CHARLESTON, S.C. — Twenty-seven Panamanian and El Salvadoran law enforcement officers graduated Friday from an elite training program in the United States and joined the fight against transnational organized crime.
From July 23 through Aug. 9, 14 members of the Panama National Police and 13 members of the El Salvador National Police completed the International Taskforce Agent Training Course at the Federal Law Enforcement Training Center (FLETC) in Charleston.
"Today a dedicated group of law enforcement professionals from Panama and El Salvador graduated from our academy and will return to their countries with new skills to use in the shared fight against transnational organized crime," said Luis Sierra, deputy assistant director for operations west within U.S. Immigration and Customs Enforcement's (ICE) Office of International Affairs.
The ICE Academy and FLETC delivered a tailored curriculum that included instruction about how to conduct criminal investigations. Specifically, the graduates learned investigative and interview techniques and how to process evidence and execute warrants. The training was made possible by funding from the U.S. Department of State.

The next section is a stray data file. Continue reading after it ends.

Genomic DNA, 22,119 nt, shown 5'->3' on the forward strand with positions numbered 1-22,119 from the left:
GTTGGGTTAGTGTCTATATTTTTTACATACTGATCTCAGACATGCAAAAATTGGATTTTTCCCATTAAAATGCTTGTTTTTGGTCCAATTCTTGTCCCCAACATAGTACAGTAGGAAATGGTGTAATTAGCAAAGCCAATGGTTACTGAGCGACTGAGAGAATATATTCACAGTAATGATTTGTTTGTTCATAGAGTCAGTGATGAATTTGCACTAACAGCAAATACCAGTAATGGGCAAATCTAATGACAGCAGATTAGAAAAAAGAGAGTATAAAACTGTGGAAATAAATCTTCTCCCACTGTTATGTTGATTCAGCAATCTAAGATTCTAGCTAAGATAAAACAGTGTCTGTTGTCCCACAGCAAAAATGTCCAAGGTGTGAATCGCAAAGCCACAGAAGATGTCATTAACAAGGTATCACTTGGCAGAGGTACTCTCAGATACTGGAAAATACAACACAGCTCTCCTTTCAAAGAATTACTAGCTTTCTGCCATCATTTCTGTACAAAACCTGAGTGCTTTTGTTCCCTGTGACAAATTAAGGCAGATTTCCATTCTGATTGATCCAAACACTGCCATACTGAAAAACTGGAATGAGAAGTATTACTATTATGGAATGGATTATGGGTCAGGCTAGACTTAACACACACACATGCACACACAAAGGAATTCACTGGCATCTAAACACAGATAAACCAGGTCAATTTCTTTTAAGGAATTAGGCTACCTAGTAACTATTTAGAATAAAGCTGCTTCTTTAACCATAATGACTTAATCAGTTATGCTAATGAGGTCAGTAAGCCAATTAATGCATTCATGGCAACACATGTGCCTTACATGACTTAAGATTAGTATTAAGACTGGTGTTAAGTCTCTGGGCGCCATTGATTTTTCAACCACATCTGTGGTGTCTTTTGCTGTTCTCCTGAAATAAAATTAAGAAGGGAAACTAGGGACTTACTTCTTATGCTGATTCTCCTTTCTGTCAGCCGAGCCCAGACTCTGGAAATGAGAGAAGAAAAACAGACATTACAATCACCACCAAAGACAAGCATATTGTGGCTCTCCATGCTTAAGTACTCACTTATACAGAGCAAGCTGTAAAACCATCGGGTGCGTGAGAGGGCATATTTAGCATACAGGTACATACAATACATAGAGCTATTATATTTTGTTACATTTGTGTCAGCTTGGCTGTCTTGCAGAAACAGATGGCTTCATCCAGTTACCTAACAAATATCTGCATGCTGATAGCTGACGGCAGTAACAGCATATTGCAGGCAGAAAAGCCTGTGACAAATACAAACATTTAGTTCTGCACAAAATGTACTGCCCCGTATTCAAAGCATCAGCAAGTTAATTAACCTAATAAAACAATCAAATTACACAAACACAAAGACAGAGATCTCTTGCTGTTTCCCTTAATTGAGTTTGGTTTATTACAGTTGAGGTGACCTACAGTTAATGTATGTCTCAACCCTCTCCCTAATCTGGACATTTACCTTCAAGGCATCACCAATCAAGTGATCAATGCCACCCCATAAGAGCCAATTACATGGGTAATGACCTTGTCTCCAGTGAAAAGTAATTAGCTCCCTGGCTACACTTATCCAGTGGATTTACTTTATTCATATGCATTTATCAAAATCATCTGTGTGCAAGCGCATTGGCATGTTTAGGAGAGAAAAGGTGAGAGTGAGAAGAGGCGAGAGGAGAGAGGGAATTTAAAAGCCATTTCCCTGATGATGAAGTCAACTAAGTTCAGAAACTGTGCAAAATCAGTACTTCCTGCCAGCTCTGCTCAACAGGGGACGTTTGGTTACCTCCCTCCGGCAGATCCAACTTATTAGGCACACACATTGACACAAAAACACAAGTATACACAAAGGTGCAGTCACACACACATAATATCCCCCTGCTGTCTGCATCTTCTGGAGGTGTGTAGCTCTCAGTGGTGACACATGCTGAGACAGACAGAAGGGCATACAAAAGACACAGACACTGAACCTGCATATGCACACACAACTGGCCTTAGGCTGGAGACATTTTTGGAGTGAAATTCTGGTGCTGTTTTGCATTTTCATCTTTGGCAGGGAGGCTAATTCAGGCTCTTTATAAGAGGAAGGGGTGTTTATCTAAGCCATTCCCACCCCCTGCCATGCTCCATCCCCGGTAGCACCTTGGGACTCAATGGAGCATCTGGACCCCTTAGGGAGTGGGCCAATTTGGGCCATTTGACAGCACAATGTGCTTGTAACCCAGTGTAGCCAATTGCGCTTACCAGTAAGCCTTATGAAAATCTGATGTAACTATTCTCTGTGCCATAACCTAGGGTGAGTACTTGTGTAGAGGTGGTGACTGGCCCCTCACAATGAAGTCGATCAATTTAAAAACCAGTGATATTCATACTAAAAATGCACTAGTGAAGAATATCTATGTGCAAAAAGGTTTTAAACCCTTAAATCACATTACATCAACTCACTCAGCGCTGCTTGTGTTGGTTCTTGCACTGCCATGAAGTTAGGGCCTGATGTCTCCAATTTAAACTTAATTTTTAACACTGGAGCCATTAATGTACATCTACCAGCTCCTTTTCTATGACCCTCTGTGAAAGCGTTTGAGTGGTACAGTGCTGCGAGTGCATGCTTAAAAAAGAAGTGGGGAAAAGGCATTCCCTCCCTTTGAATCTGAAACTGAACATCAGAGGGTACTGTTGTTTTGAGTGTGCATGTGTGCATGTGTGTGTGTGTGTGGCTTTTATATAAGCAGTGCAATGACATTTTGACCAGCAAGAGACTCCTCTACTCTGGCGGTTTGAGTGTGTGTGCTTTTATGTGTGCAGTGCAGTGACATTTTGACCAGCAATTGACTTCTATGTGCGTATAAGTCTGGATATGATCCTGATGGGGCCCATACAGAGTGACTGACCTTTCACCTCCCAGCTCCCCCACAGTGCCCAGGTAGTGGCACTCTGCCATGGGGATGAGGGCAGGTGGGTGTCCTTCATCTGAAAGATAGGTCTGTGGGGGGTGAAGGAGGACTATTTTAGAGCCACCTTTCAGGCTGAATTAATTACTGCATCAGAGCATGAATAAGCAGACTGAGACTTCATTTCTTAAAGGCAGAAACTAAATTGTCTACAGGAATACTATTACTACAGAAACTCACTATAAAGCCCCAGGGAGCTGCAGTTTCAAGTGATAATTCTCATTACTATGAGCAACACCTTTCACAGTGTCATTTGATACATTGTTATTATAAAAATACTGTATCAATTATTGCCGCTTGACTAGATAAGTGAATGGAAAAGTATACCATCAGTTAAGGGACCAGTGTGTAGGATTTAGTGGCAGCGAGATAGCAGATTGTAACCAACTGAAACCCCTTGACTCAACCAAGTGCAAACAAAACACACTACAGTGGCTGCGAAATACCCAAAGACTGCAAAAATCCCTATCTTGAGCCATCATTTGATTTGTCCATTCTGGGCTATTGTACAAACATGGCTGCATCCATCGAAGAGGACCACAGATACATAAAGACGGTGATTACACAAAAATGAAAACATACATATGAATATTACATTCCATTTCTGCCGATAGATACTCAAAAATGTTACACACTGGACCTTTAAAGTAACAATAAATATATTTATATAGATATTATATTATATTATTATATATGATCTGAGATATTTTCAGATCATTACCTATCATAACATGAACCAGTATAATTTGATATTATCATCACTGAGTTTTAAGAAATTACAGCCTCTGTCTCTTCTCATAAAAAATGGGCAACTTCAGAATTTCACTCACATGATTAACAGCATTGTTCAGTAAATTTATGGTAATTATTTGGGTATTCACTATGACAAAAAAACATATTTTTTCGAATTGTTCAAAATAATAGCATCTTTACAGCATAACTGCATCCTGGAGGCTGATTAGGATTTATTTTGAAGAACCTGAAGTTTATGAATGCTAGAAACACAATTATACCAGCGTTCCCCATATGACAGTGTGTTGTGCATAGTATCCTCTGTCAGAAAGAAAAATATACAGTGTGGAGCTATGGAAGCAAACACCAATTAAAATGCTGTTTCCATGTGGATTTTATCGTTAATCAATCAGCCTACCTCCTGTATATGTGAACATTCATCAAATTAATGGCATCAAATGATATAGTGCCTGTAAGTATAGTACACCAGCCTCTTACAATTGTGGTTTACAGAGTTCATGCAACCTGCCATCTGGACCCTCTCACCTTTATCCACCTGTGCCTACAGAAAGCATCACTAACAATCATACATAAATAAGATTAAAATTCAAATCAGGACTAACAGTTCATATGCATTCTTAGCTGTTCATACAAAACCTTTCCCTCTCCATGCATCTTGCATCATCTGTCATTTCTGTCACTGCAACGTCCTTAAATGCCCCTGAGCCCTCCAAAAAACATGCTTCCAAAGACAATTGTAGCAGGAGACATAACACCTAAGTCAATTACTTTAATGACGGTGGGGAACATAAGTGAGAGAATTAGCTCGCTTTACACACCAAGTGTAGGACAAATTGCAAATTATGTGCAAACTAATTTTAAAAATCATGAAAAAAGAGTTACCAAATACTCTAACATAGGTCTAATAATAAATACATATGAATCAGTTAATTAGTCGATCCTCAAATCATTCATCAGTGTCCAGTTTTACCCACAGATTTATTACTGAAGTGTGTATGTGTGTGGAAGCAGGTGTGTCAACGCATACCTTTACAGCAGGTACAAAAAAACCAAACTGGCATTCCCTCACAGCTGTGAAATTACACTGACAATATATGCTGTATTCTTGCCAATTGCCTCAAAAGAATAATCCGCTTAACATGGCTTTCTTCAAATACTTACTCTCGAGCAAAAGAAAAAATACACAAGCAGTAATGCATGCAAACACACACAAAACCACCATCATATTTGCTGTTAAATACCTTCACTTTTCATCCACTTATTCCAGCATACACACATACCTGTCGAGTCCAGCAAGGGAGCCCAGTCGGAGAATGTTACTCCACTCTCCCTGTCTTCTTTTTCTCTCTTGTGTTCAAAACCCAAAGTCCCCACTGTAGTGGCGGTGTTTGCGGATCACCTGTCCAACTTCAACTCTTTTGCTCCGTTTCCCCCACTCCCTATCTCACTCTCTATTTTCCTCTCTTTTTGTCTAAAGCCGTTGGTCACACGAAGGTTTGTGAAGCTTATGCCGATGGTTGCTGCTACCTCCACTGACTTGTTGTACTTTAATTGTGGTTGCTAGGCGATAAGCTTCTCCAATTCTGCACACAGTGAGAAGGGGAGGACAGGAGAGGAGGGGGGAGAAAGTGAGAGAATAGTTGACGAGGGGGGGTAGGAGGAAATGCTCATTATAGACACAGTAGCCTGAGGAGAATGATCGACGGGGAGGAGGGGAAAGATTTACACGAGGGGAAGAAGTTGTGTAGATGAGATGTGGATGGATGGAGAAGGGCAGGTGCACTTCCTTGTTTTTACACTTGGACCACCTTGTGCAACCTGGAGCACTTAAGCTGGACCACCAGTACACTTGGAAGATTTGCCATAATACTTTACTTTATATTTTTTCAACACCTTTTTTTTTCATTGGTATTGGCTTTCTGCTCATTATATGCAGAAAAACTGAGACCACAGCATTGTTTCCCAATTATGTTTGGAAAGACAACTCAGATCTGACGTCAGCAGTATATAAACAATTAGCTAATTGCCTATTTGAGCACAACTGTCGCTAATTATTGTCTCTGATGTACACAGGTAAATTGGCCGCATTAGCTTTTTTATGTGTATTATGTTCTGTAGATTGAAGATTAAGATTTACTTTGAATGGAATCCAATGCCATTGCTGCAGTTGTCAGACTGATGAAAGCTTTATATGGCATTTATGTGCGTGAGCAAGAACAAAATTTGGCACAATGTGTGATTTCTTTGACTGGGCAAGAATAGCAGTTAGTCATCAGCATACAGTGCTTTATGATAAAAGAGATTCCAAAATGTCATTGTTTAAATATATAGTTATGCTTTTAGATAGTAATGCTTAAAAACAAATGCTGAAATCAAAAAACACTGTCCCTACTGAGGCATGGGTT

The graduates are now part of an international law enforcement community that facilitates information exchange and the bilateral investigation of transnational criminal organizations involved in a variety of crimes, including: weapons and narcotics trafficking, money laundering, human smuggling and trafficking, cybercrime and more.
FLETC serves as the largest law enforcement training organization in the country, training the majority of federal officers and agents in the United States. In addition to providing training for more than 90 federal partner organizations, FLETC also provides training to state, local, tribal and international police in select advanced programs. Approximately 70,000 students graduate from FLETC each year.
The Charleston FLETC campus is situated on the site of the former Charleston Naval Base in South Carolina. It was established in 2004 and is one of three FLETC residential training sites in the United States.